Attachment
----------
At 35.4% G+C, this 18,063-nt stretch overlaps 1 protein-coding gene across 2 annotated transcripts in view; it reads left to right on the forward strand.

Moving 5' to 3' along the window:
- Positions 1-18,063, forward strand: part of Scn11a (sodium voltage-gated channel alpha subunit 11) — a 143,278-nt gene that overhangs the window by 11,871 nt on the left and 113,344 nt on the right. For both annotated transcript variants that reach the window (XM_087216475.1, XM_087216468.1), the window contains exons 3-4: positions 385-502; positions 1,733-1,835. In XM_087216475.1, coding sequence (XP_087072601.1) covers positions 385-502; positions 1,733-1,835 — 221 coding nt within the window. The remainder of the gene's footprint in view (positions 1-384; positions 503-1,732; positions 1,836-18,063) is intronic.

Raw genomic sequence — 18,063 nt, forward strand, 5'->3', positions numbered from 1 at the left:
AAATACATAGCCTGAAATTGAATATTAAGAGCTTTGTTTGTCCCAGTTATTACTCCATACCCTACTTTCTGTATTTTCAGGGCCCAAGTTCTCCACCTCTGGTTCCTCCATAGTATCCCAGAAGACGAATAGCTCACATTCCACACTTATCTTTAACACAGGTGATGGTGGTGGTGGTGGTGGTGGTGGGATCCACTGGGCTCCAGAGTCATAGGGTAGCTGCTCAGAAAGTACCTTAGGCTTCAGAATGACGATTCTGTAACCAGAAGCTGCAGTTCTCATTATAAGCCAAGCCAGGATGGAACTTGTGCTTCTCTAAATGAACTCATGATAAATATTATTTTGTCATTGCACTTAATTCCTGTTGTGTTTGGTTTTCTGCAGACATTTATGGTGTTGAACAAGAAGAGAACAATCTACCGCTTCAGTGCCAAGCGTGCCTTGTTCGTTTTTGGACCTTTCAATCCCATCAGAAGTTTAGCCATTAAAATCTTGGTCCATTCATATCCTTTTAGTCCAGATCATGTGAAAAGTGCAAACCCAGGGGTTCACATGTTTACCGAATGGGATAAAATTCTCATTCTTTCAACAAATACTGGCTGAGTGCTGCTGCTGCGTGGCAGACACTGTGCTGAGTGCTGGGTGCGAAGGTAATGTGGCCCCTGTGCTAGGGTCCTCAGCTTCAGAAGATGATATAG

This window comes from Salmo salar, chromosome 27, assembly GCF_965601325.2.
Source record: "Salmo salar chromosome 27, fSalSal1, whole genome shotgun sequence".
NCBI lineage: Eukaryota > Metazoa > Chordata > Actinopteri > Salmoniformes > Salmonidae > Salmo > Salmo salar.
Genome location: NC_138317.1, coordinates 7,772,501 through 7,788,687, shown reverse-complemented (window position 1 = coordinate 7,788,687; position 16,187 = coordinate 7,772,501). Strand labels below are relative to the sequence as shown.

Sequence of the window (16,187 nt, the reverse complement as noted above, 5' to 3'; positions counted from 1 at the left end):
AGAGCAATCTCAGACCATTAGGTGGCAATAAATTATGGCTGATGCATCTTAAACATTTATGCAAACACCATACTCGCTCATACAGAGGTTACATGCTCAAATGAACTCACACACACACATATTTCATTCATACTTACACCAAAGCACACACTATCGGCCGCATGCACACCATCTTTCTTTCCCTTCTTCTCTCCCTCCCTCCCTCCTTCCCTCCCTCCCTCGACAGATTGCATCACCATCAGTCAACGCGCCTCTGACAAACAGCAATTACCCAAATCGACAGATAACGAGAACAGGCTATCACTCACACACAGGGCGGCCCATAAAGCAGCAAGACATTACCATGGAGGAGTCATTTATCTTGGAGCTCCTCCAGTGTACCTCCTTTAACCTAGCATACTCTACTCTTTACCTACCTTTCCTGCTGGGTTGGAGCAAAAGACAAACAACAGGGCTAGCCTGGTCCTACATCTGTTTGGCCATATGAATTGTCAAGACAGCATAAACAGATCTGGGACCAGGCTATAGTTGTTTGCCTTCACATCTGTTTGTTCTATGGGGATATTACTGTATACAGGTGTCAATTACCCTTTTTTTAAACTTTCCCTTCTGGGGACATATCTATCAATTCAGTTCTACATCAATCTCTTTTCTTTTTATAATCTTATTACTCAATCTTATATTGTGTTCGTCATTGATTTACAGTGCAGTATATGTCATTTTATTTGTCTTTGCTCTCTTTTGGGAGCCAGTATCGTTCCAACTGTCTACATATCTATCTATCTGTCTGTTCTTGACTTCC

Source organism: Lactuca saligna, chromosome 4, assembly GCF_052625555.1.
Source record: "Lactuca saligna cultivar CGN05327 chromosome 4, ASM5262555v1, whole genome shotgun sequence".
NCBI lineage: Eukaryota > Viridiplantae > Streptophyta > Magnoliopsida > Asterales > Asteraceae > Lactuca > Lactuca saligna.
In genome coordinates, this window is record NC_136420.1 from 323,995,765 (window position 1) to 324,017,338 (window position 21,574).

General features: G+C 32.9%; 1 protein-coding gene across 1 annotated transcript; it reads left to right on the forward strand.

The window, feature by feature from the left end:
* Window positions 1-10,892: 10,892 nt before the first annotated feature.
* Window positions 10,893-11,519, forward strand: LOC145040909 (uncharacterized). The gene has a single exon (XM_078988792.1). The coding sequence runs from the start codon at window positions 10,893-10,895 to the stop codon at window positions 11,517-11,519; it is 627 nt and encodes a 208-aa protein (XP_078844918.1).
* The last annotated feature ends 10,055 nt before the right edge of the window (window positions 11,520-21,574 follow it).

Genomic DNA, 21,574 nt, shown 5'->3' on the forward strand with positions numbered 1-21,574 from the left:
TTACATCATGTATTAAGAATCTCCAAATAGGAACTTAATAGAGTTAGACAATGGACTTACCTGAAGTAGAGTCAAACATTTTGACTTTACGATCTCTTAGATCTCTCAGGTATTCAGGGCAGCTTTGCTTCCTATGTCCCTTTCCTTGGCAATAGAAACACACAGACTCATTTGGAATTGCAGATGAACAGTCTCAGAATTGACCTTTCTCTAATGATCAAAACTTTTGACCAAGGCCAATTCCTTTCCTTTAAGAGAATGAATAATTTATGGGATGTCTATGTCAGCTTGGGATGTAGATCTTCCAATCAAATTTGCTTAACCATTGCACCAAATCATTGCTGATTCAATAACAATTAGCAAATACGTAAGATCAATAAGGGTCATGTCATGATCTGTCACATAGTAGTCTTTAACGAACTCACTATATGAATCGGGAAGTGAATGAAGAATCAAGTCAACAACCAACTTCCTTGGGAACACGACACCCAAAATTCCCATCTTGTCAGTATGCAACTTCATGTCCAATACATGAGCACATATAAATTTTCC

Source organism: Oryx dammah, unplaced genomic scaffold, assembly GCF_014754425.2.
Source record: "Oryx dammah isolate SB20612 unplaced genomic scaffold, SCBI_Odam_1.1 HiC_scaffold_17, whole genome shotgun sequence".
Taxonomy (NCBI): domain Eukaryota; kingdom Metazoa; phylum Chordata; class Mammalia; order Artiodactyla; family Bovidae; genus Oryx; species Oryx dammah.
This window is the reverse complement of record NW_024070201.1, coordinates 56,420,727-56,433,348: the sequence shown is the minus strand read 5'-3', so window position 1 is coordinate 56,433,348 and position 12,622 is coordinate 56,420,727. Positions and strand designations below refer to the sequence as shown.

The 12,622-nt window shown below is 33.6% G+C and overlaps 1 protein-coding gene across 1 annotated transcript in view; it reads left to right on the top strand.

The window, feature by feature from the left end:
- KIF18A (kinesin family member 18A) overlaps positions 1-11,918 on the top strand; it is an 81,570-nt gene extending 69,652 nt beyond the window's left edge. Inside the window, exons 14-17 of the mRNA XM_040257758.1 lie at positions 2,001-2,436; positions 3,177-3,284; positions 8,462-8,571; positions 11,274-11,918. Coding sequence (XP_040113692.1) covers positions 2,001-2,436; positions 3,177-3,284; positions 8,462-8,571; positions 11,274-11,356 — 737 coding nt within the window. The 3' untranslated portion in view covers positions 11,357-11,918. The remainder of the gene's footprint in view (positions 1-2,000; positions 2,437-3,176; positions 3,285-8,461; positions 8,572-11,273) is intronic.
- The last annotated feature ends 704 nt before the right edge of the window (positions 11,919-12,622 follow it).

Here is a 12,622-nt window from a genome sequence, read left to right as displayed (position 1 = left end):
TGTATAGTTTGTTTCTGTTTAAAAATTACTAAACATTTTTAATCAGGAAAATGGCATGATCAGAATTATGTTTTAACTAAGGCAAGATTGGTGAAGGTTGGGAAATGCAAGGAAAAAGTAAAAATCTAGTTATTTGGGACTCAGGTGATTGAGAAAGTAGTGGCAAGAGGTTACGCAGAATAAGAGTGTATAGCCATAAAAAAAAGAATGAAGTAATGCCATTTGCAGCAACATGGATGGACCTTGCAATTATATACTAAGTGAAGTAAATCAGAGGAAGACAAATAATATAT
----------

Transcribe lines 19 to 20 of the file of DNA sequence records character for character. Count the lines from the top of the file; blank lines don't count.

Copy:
* Window positions 10,893-11,519, forward strand: LOC145040909 (uncharacterized). The gene has a single exon (XM_078988792.1). The coding sequence runs from the start codon at window positions 10,893-10,895 to the stop codon at window positions 11,517-11,519; it is 627 nt and encodes a 208-aa protein (XP_078844918.1).
* The last annotated feature ends 10,055 nt before the right edge of the window (window positions 11,520-21,574 follow it).